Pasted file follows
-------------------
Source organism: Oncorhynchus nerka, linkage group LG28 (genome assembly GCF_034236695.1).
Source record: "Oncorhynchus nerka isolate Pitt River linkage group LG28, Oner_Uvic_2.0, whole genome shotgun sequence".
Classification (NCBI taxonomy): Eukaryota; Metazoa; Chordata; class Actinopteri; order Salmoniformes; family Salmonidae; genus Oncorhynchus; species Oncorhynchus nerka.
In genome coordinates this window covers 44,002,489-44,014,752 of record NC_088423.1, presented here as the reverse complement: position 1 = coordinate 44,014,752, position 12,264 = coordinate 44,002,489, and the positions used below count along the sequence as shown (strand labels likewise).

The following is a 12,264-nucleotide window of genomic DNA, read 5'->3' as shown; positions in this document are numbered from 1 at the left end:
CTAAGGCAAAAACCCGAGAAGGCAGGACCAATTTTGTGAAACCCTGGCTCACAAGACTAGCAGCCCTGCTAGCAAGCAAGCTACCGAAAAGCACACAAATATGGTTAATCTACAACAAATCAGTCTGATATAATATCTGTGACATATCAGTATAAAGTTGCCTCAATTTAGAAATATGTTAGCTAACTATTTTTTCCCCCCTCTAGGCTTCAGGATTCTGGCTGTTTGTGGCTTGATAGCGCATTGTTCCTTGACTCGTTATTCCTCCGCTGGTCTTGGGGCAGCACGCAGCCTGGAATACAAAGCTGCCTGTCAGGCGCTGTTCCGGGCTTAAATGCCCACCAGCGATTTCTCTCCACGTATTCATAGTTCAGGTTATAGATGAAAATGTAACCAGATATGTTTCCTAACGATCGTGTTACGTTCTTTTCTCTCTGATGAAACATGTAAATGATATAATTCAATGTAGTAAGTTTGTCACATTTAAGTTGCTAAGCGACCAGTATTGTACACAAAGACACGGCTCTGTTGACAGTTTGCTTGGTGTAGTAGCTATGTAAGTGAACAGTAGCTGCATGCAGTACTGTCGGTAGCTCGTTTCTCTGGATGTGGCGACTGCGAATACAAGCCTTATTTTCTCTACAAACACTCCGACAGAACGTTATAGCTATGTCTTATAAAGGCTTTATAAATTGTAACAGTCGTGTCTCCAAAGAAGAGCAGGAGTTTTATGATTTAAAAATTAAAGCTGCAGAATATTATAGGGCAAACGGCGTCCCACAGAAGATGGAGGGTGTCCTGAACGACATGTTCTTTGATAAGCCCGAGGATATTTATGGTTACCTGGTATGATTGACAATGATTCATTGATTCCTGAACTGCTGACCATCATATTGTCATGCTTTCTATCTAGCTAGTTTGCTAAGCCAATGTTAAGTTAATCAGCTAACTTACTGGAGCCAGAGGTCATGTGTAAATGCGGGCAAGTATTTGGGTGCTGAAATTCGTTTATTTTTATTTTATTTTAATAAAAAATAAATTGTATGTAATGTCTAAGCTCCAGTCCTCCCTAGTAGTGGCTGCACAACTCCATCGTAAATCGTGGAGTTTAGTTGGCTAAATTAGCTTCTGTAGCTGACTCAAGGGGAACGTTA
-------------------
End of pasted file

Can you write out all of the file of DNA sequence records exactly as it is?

Source organism: Oncorhynchus nerka, linkage group LG28 (genome assembly GCF_034236695.1).
Source record: "Oncorhynchus nerka isolate Pitt River linkage group LG28, Oner_Uvic_2.0, whole genome shotgun sequence".
Classification (NCBI taxonomy): Eukaryota; Metazoa; Chordata; class Actinopteri; order Salmoniformes; family Salmonidae; genus Oncorhynchus; species Oncorhynchus nerka.
In genome coordinates this window covers 44,002,489-44,014,752 of record NC_088423.1, presented here as the reverse complement: position 1 = coordinate 44,014,752, position 12,264 = coordinate 44,002,489, and the positions used below count along the sequence as shown (strand labels likewise).

The following is a 12,264-nucleotide window of genomic DNA, read 5'->3' as shown; positions in this document are numbered from 1 at the left end:
CTAAGGCAAAAACCCGAGAAGGCAGGACCAATTTTGTGAAACCCTGGCTCACAAGACTAGCAGCCCTGCTAGCAAGCAAGCTACCGAAAAGCACACAAATATGGTTAATCTACAACAAATCAGTCTGATATAATATCTGTGACATATCAGTATAAAGTTGCCTCAATTTAGAAATATGTTAGCTAACTATTTTTTCCCCCCTCTAGGCTTCAGGATTCTGGCTGTTTGTGGCTTGATAGCGCATTGTTCCTTGACTCGTTATTCCTCCGCTGGTCTTGGGGCAGCACGCAGCCTGGAATACAAAGCTGCCTGTCAGGCGCTGTTCCGGGCTTAAATGCCCACCAGCGATTTCTCTCCACGTATTCATAGTTCAGGTTATAGATGAAAATGTAACCAGATATGTTTCCTAACGATCGTGTTACGTTCTTTTCTCTCTGATGAAACATGTAAATGATATAATTCAATGTAGTAAGTTTGTCACATTTAAGTTGCTAAGCGACCAGTATTGTACACAAAGACACGGCTCTGTTGACAGTTTGCTTGGTGTAGTAGCTATGTAAGTGAACAGTAGCTGCATGCAGTACTGTCGGTAGCTCGTTTCTCTGGATGTGGCGACTGCGAATACAAGCCTTATTTTCTCTACAAACACTCCGACAGAACGTTATAGCTATGTCTTATAAAGGCTTTATAAATTGTAACAGTCGTGTCTCCAAAGAAGAGCAGGAGTTTTATGATTTAAAAATTAAAGCTGCAGAATATTATAGGGCAAACGGCGTCCCACAGAAGATGGAGGGTGTCCTGAACGACATGTTCTTTGATAAGCCCGAGGATATTTATGGTTACCTGGTATGATTGACAATGATTCATTGATTCCTGAACTGCTGACCATCATATTGTCATGCTTTCTATCTAGCTAGTTTGCTAAGCCAATGTTAAGTTAATCAGCTAACTTACTGGAGCCAGAGGTCATGTGTAAATGCGGGCAAGTATTTGGGTGCTGAAATTCGTTTATTTTTATTTTATTTTAATAAAAAATAAATTGTATGTAATGTCTAAGCTCCAGTCCTCCCTAGTAGTGGCTGCACAACTCCATCGTAAATCGTGGAGTTTAGTTGGCTAAATTAGCTTCTGTAGCTGACTCAAGGGGAACGTTA